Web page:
Review: Madagascar The Musical, Bristol Hippodrome
Updated: Jan 24, 2019
It's always a risk when you attempt to transfer a well-known and much loved animated film to the stage. Some do incredibly well, with the prime example being The Lion King, which is now the third longest running Broadway show of all time. But there are also plenty of others which have tried and failed to recapture the magic in a live theatre production.
So it was with some trepidation that I took my seat to watch Selladoor's brand new stage adaptation of the smash hit DreamWorks film on Tuesday night. However, I needn't have worried, as from the very first scene, it was clear that this performance was going to be as endearing and entertaining as the 2005 film.
If you have children, they (and you!) have no doubt watched the film countless times, but just in case you need a re-cap of the story, it follows Alex the lion as he and his best friends, Marty the zebra, Melman the giraffe and Gloria the hippo, escape from their home in New York’s Central Park Zoo. Following Marty as he attempts to find 'the wild', the friends find themselves on an unexpected journey to the madcap world of King Julien’s Madagascar.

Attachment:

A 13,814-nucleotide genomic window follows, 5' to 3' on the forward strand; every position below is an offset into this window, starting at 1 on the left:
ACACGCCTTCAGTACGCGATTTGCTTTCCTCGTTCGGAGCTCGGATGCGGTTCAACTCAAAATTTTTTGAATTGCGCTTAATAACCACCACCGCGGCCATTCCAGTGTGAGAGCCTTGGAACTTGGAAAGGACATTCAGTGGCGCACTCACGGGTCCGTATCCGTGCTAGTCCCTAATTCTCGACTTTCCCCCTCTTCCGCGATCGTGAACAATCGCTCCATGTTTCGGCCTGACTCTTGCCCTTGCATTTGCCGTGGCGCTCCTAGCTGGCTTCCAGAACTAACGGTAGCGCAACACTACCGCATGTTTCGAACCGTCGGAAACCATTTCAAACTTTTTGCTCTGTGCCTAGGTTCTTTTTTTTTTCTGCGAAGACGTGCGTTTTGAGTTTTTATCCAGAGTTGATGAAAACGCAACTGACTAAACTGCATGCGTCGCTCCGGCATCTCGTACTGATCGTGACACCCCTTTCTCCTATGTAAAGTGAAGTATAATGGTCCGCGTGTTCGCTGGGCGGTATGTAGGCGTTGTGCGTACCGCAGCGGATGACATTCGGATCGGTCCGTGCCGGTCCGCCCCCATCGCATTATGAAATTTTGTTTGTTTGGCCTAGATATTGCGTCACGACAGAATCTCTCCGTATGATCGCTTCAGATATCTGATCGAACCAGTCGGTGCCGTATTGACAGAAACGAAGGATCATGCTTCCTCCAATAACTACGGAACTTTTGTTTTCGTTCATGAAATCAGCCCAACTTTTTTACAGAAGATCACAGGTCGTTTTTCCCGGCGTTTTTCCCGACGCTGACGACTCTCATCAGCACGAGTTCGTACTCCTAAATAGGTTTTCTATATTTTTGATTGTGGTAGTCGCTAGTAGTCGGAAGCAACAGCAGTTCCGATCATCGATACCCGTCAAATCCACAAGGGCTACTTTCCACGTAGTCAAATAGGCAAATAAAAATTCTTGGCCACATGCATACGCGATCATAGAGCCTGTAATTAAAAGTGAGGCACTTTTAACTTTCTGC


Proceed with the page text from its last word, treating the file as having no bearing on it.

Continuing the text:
With Matt Terry (winner of the 2016 X Factor) widely billed as playing Alex, there was audible disappointment in the theatre as it was announced that he was to be replaced by Brandon Gale for the evening's performance. However, Brandon's singing and dancing was excellent throughout, as were the performances from the rest of the small cast, who worked incredibly hard to bring the animals' different personalities to life.
My favourite character from the film has always been Melman, the 'hypochon-giraffe', and he was cleverly played by Jamie Lee-Morgan, alongside a very energetic Antoine Murray-Straughan as Marty, and a sassy Timmika Ramsay as Gloria. But it is Jo Parsons who steals the show as the surreal King Julien, in a hilarious second act which provides plenty of belly laughs for both kids and big kids alike.
And with those naughty penguins never far away, Max Humphries' detailed and impressive puppetry design should get a special mention, as it kept my young son enthralled for the entire 80 minute show. Expertly voiced by the superb ensemble cast, their well-timed entrances were a delight to watch.
Verdict: This is a really slick and professional production, with an infectious energy which radiates from the talented cast. It's the perfect feel-good show for a young audience, although judging by the number of adults up on their feet "moving it" by the end of the night, this is a show which has as much wide-ranging and timeless appeal as the original film. Go wild and go see it!
Photo credits: Scott Rylander
Disclaimer: I was offered two complimentary tickets to Madagascar The Musical in return for an honest review. All thoughts and comments are my own.